ormer House Speaker Newt Gingrich, who led impeachment proceedings against Bill Clinton, suggested last week that President Obama could be also be impeached, over his recent reversal on gay marriage. Gingrich said it was unconstitutional for Obama's Justice Department to refuse to fight challenges to the Defense of Marriage Act in court. A Gingrich spokesman promptly backtracked, pointing out that Gingrich had simply called the president's actions unconstitutional, stopping short of clearly endorsing impeachment. This isn't really an impeachable offense, is it?
No. Gingrich is spouting nonsense: This is just silly "grandstanding," says Ian Millhiser at Think Progress. As Gingrich knows, the Obama White House will continue to enforce the Defense of Marriage Act. The only change is that it won't submit legal briefs "supporting an unconstitutional injustice in court." If that's grounds for impeachment, we'd also have to impeach Chief Justice John Roberts, who, as George H.W. Bush's acting solicitor general, "refused to defend a federal affirmative action law" he deemed unconstitutional.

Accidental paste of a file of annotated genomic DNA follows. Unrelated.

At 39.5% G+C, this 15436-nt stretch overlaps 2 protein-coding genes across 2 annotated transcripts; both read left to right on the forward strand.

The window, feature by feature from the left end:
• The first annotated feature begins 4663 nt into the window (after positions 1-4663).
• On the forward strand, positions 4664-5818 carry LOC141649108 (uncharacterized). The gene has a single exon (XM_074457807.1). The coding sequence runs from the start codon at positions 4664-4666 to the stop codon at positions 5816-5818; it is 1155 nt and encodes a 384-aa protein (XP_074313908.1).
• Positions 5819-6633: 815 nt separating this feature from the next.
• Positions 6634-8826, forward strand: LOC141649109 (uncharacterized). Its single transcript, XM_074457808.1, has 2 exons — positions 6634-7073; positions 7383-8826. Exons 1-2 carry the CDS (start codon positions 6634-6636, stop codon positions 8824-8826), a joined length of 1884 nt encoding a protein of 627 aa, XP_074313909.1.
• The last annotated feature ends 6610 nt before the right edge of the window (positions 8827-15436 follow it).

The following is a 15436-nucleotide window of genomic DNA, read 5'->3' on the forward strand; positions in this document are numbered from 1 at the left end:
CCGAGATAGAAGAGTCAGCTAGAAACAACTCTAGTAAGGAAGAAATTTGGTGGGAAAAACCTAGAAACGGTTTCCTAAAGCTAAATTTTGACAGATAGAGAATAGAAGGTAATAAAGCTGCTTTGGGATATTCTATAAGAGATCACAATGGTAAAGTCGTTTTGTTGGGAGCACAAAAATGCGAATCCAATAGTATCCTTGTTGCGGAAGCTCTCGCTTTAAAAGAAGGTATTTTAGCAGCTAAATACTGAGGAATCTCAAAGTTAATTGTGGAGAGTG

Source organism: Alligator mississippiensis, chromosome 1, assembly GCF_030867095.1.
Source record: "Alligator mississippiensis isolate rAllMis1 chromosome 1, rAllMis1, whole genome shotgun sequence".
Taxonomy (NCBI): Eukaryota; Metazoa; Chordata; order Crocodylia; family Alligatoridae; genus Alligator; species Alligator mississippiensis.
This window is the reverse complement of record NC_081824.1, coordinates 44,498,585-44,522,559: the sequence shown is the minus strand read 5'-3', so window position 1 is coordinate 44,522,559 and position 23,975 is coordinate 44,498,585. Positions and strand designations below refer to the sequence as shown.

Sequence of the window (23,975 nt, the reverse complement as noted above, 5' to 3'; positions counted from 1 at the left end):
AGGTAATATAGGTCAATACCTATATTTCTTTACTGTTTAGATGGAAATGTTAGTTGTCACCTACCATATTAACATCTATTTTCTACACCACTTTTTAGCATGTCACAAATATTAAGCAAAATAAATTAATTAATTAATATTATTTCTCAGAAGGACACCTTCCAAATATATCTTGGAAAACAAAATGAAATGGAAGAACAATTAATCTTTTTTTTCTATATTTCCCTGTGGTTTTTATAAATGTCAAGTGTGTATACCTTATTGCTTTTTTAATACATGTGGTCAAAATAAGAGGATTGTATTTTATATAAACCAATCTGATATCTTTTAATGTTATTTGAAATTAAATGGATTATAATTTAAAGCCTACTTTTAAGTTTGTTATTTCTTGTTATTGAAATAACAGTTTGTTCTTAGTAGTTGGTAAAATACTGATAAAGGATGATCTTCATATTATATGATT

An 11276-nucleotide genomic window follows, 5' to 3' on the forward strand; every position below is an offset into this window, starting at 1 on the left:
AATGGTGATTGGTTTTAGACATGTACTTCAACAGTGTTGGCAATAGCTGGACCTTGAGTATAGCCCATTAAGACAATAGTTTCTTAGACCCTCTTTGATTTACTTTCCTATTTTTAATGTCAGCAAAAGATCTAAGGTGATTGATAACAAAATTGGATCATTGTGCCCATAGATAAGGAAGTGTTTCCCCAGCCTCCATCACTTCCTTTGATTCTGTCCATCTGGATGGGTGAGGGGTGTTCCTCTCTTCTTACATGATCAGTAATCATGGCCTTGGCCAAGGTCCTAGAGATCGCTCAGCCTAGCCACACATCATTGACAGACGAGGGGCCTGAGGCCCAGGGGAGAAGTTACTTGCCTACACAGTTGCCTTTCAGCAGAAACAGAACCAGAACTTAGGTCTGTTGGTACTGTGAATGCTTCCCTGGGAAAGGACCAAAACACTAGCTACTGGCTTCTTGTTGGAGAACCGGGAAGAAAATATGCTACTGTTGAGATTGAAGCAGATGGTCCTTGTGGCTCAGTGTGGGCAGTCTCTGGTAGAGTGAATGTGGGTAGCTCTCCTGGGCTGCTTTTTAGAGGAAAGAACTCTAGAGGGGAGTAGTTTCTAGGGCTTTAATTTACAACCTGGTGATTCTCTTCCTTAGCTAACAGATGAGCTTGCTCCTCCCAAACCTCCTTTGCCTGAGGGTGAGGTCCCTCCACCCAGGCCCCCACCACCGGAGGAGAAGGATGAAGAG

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Obama has no right to kill this law: Presidents can't "pick and choose which laws they enforce," says Rob Port at Say Anything Blog. So Gingrich was on the right track by urging lawmakers to cut off funding to Obama's Justice Department until it vows to respect "Congress' law-making authority." Anything short of that would let Obama set "a dangerous precedent."
"Gingrich: GOP should defund the attorney general if Obama won't enforce Defense Of Marriage Act"
This is all a political ploy from Gingrich: The conservative leader is under no illusion that President Obama could actually be impeached over this, says Paul Bedard at U.S. News and World Report. His broadside was widely seen as a bid for the Tea Party vote, in preparation for a possible run for the 2012 Republican presidential nomination.
"Newt Gingrich: Obama could be impeached over gay marriage reversal"
Plus, aren't Republicans treating ObamaCare this way? So, Newt Gingrich thinks that when it comes to gay marriage, Congress alone decides what's constitutional, says David Frum at Frum Forum. Too bad his interviewer didn't ask "whether a President Gingrich would be obliged to defend and enforce Obamacare," which Republicans across the country have derided as unconstitutional, and refused to implement. It would be "very, very interesting to hear an answer" to that question.
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